Are sex surrogates putting vulnerable people at risk?
Prostitutes help disabled people fulfil 'primeval needs', say defenders as council investigates
SEX surrogacy is in the spotlight after it emerged prostitutes have visited an Eastbourne care home to entertain residents in "special visits" – prompting a probe by East Sussex council.
Local authority chiefs are concerned the practice puts vulnerable people at risk of "exploitation and abuse". But according to Helena Barrow, a former manager at Chaseley Trust, the home at the centre of the controversy, "outside contractors" help fulfil disabled people's "primeval" needs, the Brighton Argus reports.
Sex workers come to the home for sessions known as "special visits" after being contacted by staff, but residents pay for their services themselves through their pensions, benefits or savings. Nurses will place red socks on doors to warn others that patients are using prostitutes. One sex worker, speaking anonymously, said she visited once or twice a month. "The staff know what is happening, they lead us to the room – it's embarrassing really," she told the paper.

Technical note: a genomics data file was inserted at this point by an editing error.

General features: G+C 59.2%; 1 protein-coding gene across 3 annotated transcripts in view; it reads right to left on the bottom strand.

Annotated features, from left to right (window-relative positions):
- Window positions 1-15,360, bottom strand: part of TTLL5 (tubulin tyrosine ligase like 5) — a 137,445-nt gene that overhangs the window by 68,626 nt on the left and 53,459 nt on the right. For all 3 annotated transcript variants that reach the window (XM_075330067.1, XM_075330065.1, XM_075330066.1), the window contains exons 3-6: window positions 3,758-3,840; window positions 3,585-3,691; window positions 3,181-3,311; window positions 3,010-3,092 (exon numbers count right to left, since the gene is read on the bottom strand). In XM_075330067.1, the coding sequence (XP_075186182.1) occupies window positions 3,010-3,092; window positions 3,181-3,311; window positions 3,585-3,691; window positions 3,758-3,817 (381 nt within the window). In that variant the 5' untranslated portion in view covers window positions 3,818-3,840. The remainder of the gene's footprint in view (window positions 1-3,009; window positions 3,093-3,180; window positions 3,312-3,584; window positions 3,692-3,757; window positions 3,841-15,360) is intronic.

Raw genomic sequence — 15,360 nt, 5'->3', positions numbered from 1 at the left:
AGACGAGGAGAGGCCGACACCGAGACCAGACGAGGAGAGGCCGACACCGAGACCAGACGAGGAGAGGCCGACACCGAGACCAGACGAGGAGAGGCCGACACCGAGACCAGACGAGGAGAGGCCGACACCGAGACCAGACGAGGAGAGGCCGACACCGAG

Barrow said adults at the home, which cares for people with learning or neurological disabilities, were sexually frustrated. "The fact is, sex workers are allowed by law to sexually enable people but care workers are not. So, if someone asked, we would often call in a professional, someone trained to do that. It's known as the resident's 'special visit'."
The Daily Mail reports Barrow also hired stripper 'Solitaire', who previously gave a deaf and blind man a lap-dance during a Royal Society of Medicine conference on sex and disability.
Some have questioned the safety of the arrangements. Nick Tapp, chief executive of East Sussex Disability Association, asked: "How do you know the sex workers are not carrying infections?". But for Dr Tuppy Owens, of the Sexual Health and Disability Allliance, sex is a human rights issue. "Sex is right at the bottom of the list when it comes to the disableds' care requirements," she said.
The debate comes after the release of the film The Sessions (pictured above), in which Helen Hunt portrays a sex surrogate hired by a 38-year-old paralysed poet who decides he wants to lose his virginity. The Daily Telegraph notes the controversial practice is mainstream only in Israel, although in Britain prostitution is legal if it is not advertised. ·